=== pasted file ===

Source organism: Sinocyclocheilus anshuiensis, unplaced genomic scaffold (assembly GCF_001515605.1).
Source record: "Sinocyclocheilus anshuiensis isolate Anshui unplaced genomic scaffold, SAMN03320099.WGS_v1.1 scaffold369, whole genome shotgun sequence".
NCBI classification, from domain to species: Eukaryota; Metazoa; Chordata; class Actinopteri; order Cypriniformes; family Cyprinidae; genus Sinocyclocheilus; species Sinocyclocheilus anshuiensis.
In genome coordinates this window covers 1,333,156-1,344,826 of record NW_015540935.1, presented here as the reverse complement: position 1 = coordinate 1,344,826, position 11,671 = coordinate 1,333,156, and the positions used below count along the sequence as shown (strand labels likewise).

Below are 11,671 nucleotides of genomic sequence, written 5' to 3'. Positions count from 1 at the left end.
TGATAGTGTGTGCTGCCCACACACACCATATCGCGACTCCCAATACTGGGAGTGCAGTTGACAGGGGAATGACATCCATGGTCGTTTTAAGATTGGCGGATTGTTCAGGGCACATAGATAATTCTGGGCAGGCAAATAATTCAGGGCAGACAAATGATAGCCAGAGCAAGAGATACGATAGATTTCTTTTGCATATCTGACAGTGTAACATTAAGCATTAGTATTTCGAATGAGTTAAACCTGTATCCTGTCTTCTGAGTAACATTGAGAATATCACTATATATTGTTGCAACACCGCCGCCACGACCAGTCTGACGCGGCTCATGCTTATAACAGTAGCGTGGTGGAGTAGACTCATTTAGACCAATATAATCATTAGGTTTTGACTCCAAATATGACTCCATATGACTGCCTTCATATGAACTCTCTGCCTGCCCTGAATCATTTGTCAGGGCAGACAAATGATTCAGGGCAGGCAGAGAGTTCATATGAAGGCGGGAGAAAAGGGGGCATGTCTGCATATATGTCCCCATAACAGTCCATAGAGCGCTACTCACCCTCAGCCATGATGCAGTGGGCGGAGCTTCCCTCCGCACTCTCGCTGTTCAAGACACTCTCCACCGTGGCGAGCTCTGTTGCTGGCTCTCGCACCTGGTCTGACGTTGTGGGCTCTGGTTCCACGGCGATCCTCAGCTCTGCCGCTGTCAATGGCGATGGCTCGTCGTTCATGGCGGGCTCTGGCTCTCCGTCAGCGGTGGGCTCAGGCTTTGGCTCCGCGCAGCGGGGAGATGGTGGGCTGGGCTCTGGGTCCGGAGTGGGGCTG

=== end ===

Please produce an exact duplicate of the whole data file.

Source organism: Sinocyclocheilus anshuiensis, unplaced genomic scaffold (assembly GCF_001515605.1).
Source record: "Sinocyclocheilus anshuiensis isolate Anshui unplaced genomic scaffold, SAMN03320099.WGS_v1.1 scaffold369, whole genome shotgun sequence".
NCBI classification, from domain to species: Eukaryota; Metazoa; Chordata; class Actinopteri; order Cypriniformes; family Cyprinidae; genus Sinocyclocheilus; species Sinocyclocheilus anshuiensis.
In genome coordinates this window covers 1,333,156-1,344,826 of record NW_015540935.1, presented here as the reverse complement: position 1 = coordinate 1,344,826, position 11,671 = coordinate 1,333,156, and the positions used below count along the sequence as shown (strand labels likewise).

Below are 11,671 nucleotides of genomic sequence, written 5' to 3'. Positions count from 1 at the left end.
TGATAGTGTGTGCTGCCCACACACACCATATCGCGACTCCCAATACTGGGAGTGCAGTTGACAGGGGAATGACATCCATGGTCGTTTTAAGATTGGCGGATTGTTCAGGGCACATAGATAATTCTGGGCAGGCAAATAATTCAGGGCAGACAAATGATAGCCAGAGCAAGAGATACGATAGATTTCTTTTGCATATCTGACAGTGTAACATTAAGCATTAGTATTTCGAATGAGTTAAACCTGTATCCTGTCTTCTGAGTAACATTGAGAATATCACTATATATTGTTGCAACACCGCCGCCACGACCAGTCTGACGCGGCTCATGCTTATAACAGTAGCGTGGTGGAGTAGACTCATTTAGACCAATATAATCATTAGGTTTTGACTCCAAATATGACTCCATATGACTGCCTTCATATGAACTCTCTGCCTGCCCTGAATCATTTGTCAGGGCAGACAAATGATTCAGGGCAGGCAGAGAGTTCATATGAAGGCGGGAGAAAAGGGGGCATGTCTGCATATATGTCCCCATAACAGTCCATAGAGCGCTACTCACCCTCAGCCATGATGCAGTGGGCGGAGCTTCCCTCCGCACTCTCGCTGTTCAAGACACTCTCCACCGTGGCGAGCTCTGTTGCTGGCTCTCGCACCTGGTCTGACGTTGTGGGCTCTGGTTCCACGGCGATCCTCAGCTCTGCCGCTGTCAATGGCGATGGCTCGTCGTTCATGGCGGGCTCTGGCTCTCCGTCAGCGGTGGGCTCAGGCTTTGGCTCCGCGCAGCGGGGAGATGGTGGGCTGGGCTCTGGGTCCGGAGTGGGGCTG